New to Jujitsu

Author Comments
newguy1996 Spectator 2 posts
Hey everyone.

My question is this.

I had my first nice of jujitsu training last night. The class went really well. I am really interested in training jujitsu for a very long time...but I am very afraid of the possible injuries that I could recieve during this training.

I dont mean afraid as in scared...thats not it I mean afraid as in having a joint pop out / dislocated or broken.

I have a family and I don't need to start a sport that could permanently injury myself or limbs for life.

I have had boxing training and etc through out life...I am used to getting ruffed up but the thought of all of these locks and joint locks...makes me wonder is this a safe art to practice and learn.

I really want to stick with it...but again would like some feedback from more expierence people.

Thanks
mccauley Spectator 20 posts
in training you wont get hurt, just comps witch rarely happen, in training they just try and keep you safe, they arnt going to get you killed, dont be scared you wont get hurt, worst czse iv had is a hurt foot
fists are your best wepon(screw brass knuckels)
green sid Spectator 33 posts
The trick is to learn to tap. If your sparring partner has you in a correctly applied joint lock then tap. As you know injuries occur in any sport- accidents happen. Try and remain controlled when you are sparring, choose more experienced people to spar with and don't forget to tap.
domn8 Spectator 15 posts
If you train regularly, the chances are you'll get injured i'm afraid to say. I've been traing a year and have had 4 weeks off (off trainig not work) after overextending my elbow and 2 weeks off with a bad shoulder. I dont think the injuries are any more severe than any other combat sport however, and can be minimised by tapping early (you're only training after all) and warming up/down properly. Don't let it put you off though, its worth it.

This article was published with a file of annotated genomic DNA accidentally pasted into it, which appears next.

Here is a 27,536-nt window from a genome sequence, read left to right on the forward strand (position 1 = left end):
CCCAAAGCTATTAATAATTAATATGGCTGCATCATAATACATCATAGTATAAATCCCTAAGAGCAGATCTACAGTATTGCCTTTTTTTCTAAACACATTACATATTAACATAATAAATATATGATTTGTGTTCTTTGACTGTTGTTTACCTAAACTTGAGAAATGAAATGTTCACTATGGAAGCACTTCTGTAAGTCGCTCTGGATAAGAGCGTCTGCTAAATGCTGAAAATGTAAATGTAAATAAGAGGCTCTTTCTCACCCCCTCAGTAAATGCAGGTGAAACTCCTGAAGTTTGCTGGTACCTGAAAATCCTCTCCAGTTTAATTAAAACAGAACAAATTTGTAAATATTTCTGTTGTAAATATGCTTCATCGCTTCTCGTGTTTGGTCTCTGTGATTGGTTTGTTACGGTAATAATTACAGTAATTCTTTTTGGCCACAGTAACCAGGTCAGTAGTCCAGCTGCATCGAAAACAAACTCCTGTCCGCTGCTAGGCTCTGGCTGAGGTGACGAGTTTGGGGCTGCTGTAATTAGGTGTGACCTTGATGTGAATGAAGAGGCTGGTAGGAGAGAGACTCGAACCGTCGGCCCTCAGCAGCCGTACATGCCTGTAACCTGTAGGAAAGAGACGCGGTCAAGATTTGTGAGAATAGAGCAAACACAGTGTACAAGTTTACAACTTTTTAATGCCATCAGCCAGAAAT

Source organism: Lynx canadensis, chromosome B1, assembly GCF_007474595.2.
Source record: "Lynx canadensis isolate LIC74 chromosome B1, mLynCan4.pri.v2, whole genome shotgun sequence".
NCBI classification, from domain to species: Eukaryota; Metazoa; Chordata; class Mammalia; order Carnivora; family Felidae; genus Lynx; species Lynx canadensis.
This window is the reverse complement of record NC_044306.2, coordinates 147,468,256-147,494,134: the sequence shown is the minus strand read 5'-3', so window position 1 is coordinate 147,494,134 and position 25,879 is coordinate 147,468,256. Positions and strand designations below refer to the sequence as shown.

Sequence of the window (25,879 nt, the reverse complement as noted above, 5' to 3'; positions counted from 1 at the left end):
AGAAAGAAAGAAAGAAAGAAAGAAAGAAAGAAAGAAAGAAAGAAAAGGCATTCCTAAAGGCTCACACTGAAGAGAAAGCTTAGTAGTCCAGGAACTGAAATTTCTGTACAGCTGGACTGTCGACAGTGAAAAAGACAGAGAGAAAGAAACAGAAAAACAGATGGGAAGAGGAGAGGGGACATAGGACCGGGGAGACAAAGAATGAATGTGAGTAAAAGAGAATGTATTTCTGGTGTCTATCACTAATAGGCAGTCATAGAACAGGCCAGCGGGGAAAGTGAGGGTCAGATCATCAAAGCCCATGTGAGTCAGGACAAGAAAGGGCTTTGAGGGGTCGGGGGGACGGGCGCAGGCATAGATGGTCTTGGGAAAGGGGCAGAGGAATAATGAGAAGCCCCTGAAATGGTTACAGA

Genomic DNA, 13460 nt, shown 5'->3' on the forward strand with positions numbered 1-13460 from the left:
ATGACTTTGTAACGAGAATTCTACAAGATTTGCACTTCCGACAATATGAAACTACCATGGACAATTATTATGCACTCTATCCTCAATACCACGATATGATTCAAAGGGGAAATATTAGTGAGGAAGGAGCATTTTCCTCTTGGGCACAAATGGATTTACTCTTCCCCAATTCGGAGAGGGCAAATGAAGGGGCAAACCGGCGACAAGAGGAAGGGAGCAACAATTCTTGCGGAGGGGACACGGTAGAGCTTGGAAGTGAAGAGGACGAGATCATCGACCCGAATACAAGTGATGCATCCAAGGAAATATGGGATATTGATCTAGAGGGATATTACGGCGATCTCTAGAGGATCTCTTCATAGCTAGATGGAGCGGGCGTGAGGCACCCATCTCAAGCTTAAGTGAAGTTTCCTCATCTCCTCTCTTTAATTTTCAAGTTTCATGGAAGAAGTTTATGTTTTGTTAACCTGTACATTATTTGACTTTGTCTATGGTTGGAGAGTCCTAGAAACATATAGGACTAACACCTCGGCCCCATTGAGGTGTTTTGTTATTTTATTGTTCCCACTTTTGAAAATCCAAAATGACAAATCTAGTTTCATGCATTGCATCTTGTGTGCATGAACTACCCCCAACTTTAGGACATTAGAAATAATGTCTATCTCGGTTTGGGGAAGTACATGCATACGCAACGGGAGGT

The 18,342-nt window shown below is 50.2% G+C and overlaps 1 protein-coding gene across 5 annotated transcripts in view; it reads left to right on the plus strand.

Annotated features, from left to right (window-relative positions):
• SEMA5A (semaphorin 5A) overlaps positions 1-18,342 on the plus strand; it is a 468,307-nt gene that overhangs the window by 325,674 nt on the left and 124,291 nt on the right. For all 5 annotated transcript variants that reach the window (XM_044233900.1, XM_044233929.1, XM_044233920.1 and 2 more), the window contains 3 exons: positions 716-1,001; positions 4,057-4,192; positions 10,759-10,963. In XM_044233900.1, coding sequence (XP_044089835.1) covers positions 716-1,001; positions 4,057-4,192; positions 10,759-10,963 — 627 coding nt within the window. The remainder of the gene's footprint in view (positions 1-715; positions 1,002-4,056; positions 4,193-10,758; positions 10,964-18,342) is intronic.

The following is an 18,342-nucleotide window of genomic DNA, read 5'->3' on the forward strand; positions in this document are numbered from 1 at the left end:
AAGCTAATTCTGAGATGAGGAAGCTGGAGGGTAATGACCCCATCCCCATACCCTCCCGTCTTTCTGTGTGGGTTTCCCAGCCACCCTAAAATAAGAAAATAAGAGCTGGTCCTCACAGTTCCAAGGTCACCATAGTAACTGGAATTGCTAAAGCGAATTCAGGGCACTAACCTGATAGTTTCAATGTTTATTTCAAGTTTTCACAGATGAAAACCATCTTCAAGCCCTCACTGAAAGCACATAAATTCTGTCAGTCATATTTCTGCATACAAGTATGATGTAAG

The Taw Spectator 3 posts
Hello all.

I've just registered. I am also a new starter in jiu jitsu. The thing I'm having a bit of trouble with is hip throws. I can't seem to relax at all when it's me who's being thrown. My instructor keeps telling me to relax but because it's not something I'm naturally used to (being thrown around)I'm finding it near impossible and keep tensing up. I've been running through the syllabus with another inexperienced guy and the chances are he ain't doing the throw properly as I seem to go very high over him instead of round the hip. I think this could be what's making me tense up-not trusting him 100%.

Other than that, I'm getting a lot of enjoyment from it as is my daughter who started a couple of weeks before me.

Any tips from you guys who are experienced players. Thanks in advance.
green sid Spectator 33 posts
Break falling and learning to relax can take a few years. I think it took me about 18 months to relax and breakfall properly, and then its like a piece of the jigsaw going into place as other areas of your game seem to improve as well. Try and train with a more experienced partner, maybe look for a judo club to train at as you will work on break falls a lot more.Good luck.
spider Regular 235 posts
The Taw,

Yes, it's a common problem and in a judo class you would get a chance with everyone else.
But the fact is, you're going to be fine, and you're right that tensing up or miss timing your breakfall due to a beginners slight delay to impact in their throw is going to cause unnecessary discomfort.

I always found that faster and harder hurt less. Perfect your timing, don't let them make you land squarely on your back to avoid winding, and no matter what, keep your head off of the deck. Ask your instructor for advice and try to mix it up with other partners. He may well be throwing you wrong, but in a fight it would be right wouldn't it?

You just need to work on your timing, your control of your body mid-air, but most importantly your confidence needs to be built up.
Rickson Gracie Newbie 36 posts
You are all girls. You come Brazil, i teach you to be men!
*1995 Vale Tudo champion*
*BJJ Daddy*
*General all round Badass*
ejharte Spectator 23 posts
That's not really fair, everyone is tenses up at first, it's the bodies natural reaction to being chucked around. The trick is training your body to relax in that situation.
Smile, it makes your teeth feel special.

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